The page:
OSCEOLA COUNTY, Fla. — This year, two schools in Osceola County are not in compliance with state standards that set maximum class sizes.
In 2002, voters approved the class size amendment, and it went into effect in 2010. It limits how many students can be in core classes like math, English, and science.
The limit is 18 students for kindergarten through third grade. From fourth through eighth grade, the limit is 22. In a high school core class, the limit is 25 students.
In a letter to Florida Commissioner of Education Manny Diaz Jr., Osceola County school officials attempt to explain why Harmony Community and Harmony Middle School aren’t meeting state standards on class sizes.
The letter says both schools are in one of the fastest growing areas in the county, meaning the district has struggled with capacity and keeping up with enrollment.
The letter also says a tough year for recruiting and retaining teachers has forced the school to implement creative ideas.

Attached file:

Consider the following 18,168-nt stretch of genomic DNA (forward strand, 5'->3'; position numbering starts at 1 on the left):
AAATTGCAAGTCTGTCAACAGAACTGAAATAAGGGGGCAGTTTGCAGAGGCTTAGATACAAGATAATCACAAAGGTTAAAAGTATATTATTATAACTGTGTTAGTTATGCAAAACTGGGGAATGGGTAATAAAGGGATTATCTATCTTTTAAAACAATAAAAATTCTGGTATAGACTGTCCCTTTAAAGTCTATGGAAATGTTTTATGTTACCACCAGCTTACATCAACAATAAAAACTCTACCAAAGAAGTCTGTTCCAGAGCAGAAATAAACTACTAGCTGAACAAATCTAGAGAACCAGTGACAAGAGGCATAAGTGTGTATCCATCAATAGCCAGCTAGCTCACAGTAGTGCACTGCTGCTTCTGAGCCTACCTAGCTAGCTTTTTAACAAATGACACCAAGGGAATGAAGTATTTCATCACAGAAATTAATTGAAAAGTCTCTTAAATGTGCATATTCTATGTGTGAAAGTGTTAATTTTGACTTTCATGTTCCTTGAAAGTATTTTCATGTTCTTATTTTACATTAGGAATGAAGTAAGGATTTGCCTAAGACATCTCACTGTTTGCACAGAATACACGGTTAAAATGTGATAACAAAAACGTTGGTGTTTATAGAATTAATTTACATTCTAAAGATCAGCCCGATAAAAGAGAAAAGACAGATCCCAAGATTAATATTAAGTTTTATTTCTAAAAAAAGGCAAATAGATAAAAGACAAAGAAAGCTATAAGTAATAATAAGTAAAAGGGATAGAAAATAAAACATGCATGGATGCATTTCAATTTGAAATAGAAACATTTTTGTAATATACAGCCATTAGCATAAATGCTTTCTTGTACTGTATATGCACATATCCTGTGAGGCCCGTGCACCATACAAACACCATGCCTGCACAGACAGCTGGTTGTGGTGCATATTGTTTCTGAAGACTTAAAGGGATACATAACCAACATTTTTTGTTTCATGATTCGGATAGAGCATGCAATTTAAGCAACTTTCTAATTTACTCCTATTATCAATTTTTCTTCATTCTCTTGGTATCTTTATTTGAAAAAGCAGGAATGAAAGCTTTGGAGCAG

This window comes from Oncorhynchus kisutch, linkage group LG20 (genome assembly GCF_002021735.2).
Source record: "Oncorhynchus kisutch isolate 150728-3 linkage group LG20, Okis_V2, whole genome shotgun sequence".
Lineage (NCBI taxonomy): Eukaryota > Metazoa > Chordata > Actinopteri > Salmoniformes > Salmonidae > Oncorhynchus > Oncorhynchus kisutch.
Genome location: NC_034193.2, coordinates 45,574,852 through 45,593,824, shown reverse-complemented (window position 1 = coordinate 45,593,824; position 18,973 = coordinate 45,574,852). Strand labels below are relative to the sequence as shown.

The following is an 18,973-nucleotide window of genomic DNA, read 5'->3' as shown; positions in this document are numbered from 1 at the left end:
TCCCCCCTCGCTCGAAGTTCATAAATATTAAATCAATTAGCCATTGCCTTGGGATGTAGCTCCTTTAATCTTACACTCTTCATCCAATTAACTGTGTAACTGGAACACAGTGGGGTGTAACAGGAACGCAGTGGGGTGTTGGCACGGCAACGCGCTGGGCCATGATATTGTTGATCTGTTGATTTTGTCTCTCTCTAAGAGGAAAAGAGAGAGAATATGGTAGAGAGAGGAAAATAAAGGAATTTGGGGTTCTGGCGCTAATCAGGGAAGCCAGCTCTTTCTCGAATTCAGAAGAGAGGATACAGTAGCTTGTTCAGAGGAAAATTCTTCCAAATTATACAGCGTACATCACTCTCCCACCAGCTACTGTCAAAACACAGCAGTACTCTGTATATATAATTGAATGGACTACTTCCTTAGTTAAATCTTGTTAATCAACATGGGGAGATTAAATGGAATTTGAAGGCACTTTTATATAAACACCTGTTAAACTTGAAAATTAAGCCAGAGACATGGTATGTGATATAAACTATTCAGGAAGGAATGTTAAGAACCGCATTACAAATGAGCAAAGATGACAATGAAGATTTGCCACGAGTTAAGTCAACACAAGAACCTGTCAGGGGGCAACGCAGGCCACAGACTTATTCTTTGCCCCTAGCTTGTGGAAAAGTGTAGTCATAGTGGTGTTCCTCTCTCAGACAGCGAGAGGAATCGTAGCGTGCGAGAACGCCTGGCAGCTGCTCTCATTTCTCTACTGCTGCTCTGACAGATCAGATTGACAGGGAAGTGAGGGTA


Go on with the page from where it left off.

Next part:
“I would bet money that there are others that are not meeting the spirit of the law,” Osceola County Education Association President Lare Allen said. “They may meet compliance technically, but they’re not doing what’s best for students.”
Allen says he’s heard repeatedly from teachers who have more than 30 kids in their classrooms
At their regular meeting Tuesday, Osceola County School Board Members heard from Harmony Community School teacher Debbie Mann who said the district’s teacher recruiting and retention problem is having a trickle effect.
“We can’t just go, we’re going to put an assistant in there. We’re going to put two teachers in a room. We’re going to do whatever and let this ride for the remainder of the school year,” Mann told the board members.
State leaders say it’s difficult to be out of compliance with the standards because there are a number of exceptions built into the law.
Of the other Central Florida school districts, only Brevard County said they need to send a similar class reduction compliance plan to the state.
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